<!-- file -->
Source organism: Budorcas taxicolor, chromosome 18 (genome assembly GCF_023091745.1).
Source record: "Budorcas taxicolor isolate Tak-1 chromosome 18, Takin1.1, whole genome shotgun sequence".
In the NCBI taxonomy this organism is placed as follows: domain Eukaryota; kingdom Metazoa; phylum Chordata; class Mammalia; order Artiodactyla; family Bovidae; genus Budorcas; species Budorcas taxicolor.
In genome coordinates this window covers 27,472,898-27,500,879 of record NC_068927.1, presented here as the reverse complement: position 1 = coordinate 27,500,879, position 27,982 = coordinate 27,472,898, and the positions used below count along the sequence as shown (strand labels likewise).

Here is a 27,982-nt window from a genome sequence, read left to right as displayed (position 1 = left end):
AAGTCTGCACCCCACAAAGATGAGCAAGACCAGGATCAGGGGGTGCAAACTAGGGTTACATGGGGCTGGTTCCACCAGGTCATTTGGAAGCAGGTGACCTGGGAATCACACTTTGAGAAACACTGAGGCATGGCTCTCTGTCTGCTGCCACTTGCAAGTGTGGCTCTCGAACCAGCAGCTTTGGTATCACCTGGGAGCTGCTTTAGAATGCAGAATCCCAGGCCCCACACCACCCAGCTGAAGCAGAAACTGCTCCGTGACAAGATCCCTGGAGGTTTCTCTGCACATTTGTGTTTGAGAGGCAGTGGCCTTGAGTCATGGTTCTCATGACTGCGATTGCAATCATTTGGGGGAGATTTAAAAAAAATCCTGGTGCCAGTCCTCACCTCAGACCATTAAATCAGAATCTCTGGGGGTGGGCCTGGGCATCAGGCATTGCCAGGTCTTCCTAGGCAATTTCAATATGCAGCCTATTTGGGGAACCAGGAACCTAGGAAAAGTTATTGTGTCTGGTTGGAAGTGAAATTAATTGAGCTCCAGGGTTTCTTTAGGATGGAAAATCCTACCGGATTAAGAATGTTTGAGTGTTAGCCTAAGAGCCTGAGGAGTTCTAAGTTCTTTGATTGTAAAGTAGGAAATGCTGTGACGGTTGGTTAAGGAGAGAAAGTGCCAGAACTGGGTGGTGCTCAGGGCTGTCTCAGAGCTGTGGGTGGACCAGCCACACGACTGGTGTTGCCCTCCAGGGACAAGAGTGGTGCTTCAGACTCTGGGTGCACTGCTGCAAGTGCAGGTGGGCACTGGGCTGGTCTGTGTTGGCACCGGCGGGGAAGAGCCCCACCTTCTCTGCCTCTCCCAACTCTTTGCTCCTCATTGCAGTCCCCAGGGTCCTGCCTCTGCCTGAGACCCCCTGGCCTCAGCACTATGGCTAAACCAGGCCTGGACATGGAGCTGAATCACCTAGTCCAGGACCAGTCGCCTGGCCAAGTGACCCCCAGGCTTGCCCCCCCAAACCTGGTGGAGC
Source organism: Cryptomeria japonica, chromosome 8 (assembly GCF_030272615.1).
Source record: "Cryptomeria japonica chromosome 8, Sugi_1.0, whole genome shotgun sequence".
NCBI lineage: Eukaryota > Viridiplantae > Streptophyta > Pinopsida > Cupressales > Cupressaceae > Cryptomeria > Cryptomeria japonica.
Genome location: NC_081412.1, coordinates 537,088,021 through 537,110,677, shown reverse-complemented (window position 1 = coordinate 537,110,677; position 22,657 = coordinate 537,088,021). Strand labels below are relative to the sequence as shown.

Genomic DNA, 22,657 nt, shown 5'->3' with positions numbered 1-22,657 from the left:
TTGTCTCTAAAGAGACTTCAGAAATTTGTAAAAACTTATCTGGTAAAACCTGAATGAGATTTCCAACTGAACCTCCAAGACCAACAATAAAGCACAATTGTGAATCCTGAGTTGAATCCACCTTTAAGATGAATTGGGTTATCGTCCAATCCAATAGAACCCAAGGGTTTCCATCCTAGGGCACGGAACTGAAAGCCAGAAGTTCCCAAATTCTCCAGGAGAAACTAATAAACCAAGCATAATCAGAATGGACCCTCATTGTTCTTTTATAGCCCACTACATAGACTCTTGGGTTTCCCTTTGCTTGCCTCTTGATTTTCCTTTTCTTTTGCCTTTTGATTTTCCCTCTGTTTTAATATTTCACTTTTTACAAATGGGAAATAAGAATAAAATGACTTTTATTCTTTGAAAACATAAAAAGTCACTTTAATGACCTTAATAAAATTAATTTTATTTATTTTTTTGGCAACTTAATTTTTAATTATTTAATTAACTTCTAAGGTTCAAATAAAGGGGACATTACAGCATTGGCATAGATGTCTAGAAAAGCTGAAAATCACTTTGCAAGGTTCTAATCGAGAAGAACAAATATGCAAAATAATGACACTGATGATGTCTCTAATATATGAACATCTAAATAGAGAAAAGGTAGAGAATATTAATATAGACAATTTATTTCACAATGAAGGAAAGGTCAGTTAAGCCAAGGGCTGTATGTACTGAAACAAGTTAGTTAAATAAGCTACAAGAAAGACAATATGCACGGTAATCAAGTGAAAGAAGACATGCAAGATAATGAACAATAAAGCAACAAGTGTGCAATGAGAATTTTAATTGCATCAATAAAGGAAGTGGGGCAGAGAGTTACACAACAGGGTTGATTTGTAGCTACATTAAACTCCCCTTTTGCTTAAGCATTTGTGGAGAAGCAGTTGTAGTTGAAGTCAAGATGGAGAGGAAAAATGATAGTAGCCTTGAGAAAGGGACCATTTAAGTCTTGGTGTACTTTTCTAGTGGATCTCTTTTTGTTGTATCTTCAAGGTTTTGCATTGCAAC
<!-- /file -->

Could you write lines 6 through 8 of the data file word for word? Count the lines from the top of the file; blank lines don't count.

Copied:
AAGTCTGCACCCCACAAAGATGAGCAAGACCAGGATCAGGGGGTGCAAACTAGGGTTACATGGGGCTGGTTCCACCAGGTCATTTGGAAGCAGGTGACCTGGGAATCACACTTTGAGAAACACTGAGGCATGGCTCTCTGTCTGCTGCCACTTGCAAGTGTGGCTCTCGAACCAGCAGCTTTGGTATCACCTGGGAGCTGCTTTAGAATGCAGAATCCCAGGCCCCACACCACCCAGCTGAAGCAGAAACTGCTCCGTGACAAGATCCCTGGAGGTTTCTCTGCACATTTGTGTTTGAGAGGCAGTGGCCTTGAGTCATGGTTCTCATGACTGCGATTGCAATCATTTGGGGGAGATTTAAAAAAAATCCTGGTGCCAGTCCTCACCTCAGACCATTAAATCAGAATCTCTGGGGGTGGGCCTGGGCATCAGGCATTGCCAGGTCTTCCTAGGCAATTTCAATATGCAGCCTATTTGGGGAACCAGGAACCTAGGAAAAGTTATTGTGTCTGGTTGGAAGTGAAATTAATTGAGCTCCAGGGTTTCTTTAGGATGGAAAATCCTACCGGATTAAGAATGTTTGAGTGTTAGCCTAAGAGCCTGAGGAGTTCTAAGTTCTTTGATTGTAAAGTAGGAAATGCTGTGACGGTTGGTTAAGGAGAGAAAGTGCCAGAACTGGGTGGTGCTCAGGGCTGTCTCAGAGCTGTGGGTGGACCAGCCACACGACTGGTGTTGCCCTCCAGGGACAAGAGTGGTGCTTCAGACTCTGGGTGCACTGCTGCAAGTGCAGGTGGGCACTGGGCTGGTCTGTGTTGGCACCGGCGGGGAAGAGCCCCACCTTCTCTGCCTCTCCCAACTCTTTGCTCCTCATTGCAGTCCCCAGGGTCCTGCCTCTGCCTGAGACCCCCTGGCCTCAGCACTATGGCTAAACCAGGCCTGGACATGGAGCTGAATCACCTAGTCCAGGACCAGTCGCCTGGCCAAGTGACCCCCAGGCTTGCCCCCCCAAACCTGGTGGAGC
Source organism: Cryptomeria japonica, chromosome 8 (assembly GCF_030272615.1).
Source record: "Cryptomeria japonica chromosome 8, Sugi_1.0, whole genome shotgun sequence".